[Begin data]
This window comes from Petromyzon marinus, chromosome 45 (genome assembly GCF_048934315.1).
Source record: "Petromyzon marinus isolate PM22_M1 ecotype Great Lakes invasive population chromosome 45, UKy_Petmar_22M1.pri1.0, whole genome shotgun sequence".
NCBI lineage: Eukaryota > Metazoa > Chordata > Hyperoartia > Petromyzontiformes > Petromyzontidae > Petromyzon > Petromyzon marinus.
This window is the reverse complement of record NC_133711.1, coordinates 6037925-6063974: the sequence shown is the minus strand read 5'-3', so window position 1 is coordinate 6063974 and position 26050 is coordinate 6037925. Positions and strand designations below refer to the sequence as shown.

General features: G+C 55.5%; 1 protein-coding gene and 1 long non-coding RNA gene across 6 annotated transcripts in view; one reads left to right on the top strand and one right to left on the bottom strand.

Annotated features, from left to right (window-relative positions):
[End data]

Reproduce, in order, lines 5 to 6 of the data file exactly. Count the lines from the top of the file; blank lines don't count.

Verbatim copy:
General features: G+C 55.5%; 1 protein-coding gene and 1 long non-coding RNA gene across 6 annotated transcripts in view; one reads left to right on the top strand and one right to left on the bottom strand.

Annotated features, from left to right (window-relative positions):